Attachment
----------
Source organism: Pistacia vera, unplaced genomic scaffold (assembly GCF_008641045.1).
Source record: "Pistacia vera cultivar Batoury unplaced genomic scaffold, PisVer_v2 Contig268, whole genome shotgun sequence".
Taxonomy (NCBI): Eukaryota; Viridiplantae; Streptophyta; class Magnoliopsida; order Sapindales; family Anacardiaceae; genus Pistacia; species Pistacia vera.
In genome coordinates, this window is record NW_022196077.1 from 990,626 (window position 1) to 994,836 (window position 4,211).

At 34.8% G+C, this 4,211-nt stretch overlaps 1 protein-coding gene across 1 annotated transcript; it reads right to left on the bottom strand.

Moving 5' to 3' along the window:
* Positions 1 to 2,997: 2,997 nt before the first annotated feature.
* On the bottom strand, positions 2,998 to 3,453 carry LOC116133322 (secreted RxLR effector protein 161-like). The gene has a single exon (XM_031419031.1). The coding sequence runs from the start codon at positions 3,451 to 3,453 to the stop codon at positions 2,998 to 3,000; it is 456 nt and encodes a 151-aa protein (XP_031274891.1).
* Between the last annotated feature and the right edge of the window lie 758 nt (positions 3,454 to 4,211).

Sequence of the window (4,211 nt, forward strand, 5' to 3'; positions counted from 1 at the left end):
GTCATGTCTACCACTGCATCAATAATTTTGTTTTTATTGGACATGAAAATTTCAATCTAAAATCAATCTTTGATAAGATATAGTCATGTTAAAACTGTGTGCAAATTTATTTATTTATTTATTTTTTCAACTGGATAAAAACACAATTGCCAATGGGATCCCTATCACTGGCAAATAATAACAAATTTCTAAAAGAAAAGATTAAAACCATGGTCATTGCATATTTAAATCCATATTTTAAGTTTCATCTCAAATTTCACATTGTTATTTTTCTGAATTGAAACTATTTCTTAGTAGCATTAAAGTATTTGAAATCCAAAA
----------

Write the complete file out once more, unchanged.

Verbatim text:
Source organism: Pistacia vera, unplaced genomic scaffold (assembly GCF_008641045.1).
Source record: "Pistacia vera cultivar Batoury unplaced genomic scaffold, PisVer_v2 Contig268, whole genome shotgun sequence".
Taxonomy (NCBI): Eukaryota; Viridiplantae; Streptophyta; class Magnoliopsida; order Sapindales; family Anacardiaceae; genus Pistacia; species Pistacia vera.
In genome coordinates, this window is record NW_022196077.1 from 990,626 (window position 1) to 994,836 (window position 4,211).

At 34.8% G+C, this 4,211-nt stretch overlaps 1 protein-coding gene across 1 annotated transcript; it reads right to left on the bottom strand.

Moving 5' to 3' along the window:
* Positions 1 to 2,997: 2,997 nt before the first annotated feature.
* On the bottom strand, positions 2,998 to 3,453 carry LOC116133322 (secreted RxLR effector protein 161-like). The gene has a single exon (XM_031419031.1). The coding sequence runs from the start codon at positions 3,451 to 3,453 to the stop codon at positions 2,998 to 3,000; it is 456 nt and encodes a 151-aa protein (XP_031274891.1).
* Between the last annotated feature and the right edge of the window lie 758 nt (positions 3,454 to 4,211).

Sequence of the window (4,211 nt, forward strand, 5' to 3'; positions counted from 1 at the left end):
GTCATGTCTACCACTGCATCAATAATTTTGTTTTTATTGGACATGAAAATTTCAATCTAAAATCAATCTTTGATAAGATATAGTCATGTTAAAACTGTGTGCAAATTTATTTATTTATTTATTTTTTCAACTGGATAAAAACACAATTGCCAATGGGATCCCTATCACTGGCAAATAATAACAAATTTCTAAAAGAAAAGATTAAAACCATGGTCATTGCATATTTAAATCCATATTTTAAGTTTCATCTCAAATTTCACATTGTTATTTTTCTGAATTGAAACTATTTCTTAGTAGCATTAAAGTATTTGAAATCCAAAA